Our warforged Copper was an adoptive son of Wobbles and tentatively interested in the Gray Hands. There wasn’t a ton else to do with him, faction or backstory-wise given the fact that warforged aren’t technically people and are generally looked down on. I cleared this with the player before starting, obviously. No one wants it sprung on them that everyone is going to be racist to them. The druid Gardenia was an orphan who had drawn the attention of the Emerald Enclave — she was also a teenager, which is kind of weird as far as elf-human relations go since elves don’t consider you an adult until you’re a hundred.

Our cleric Jo had some background with the Order of the Gauntlet and Force Grey, but she ultimately didn’t end up sticking around in the game for personal reasons. She dipped out basically around the climax of the first act of WDH, so it served well as a time to bring in two new players. I asked two players from another game of mine that was nearing its end by this point if they would be interested — both said yes. The first one came back almost immediately with a hexblade warlock. “Yes, perfect,” I thought. See, I had been reading ahead and — even though we were only in chapter 2 — I was concerned about the internal logic, or lack thereof, that bound Dragon Heist to Dungeon of the Mad Mage. It’s basically a geographical connection, and that’s it. Hm.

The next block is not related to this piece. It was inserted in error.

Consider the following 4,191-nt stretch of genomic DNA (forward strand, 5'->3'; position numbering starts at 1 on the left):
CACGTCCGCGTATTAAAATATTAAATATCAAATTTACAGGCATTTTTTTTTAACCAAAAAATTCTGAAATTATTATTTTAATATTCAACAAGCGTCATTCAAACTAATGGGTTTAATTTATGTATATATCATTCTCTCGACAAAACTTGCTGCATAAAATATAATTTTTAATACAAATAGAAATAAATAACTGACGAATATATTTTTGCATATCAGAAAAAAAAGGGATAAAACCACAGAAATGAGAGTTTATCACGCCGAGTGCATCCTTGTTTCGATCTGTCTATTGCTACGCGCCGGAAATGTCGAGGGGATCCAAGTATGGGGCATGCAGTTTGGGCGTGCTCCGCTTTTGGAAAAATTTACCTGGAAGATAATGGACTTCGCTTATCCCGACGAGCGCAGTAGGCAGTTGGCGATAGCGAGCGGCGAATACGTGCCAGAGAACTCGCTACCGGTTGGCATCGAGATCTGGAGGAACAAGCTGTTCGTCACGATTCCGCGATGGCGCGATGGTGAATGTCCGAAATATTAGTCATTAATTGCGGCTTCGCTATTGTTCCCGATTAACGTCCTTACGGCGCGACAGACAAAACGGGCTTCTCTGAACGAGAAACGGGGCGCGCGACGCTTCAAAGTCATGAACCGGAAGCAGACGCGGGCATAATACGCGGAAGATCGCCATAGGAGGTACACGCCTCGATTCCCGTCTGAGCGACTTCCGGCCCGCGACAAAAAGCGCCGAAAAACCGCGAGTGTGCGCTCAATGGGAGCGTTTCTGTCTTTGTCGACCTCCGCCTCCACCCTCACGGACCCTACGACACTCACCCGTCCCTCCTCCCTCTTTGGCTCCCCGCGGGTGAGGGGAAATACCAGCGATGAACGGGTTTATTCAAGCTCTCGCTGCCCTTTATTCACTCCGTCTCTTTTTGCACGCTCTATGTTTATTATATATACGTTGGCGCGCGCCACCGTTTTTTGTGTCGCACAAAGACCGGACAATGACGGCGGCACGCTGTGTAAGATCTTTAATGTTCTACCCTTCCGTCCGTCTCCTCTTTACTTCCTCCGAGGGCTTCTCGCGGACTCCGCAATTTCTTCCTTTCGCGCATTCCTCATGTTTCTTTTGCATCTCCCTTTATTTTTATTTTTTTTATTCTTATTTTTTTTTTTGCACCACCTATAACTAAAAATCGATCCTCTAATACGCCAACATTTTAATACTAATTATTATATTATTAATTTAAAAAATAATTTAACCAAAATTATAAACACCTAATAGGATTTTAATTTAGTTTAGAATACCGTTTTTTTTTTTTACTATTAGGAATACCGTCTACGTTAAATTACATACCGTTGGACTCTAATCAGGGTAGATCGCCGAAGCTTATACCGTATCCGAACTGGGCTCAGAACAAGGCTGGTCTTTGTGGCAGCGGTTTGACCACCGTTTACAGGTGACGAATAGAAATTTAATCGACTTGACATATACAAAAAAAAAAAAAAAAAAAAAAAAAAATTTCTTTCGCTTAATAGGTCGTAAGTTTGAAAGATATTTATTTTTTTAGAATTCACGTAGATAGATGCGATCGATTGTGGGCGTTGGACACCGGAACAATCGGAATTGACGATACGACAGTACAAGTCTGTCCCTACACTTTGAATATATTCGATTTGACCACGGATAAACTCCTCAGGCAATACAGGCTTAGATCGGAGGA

With that in mind, I began to come up with an elaborate backstory for Halaster Blackcloak (the titular mad mage) involving the “knot in the Weave” that he’s evidently got … some sort of connection to. I decided that he had gone basically insane and that his mind had fractured into two — a sane version and an insane version, who swapped like Jason Isaacs in that show Awake that got cancelled way too early, every time he went to sleep. The sane version would be fed misinformation by the insane version about how to “untie the knot”, believing that it would free him from his insane self and bring peace back to Waterdeep — in reality it would allow the insane version to regain full control.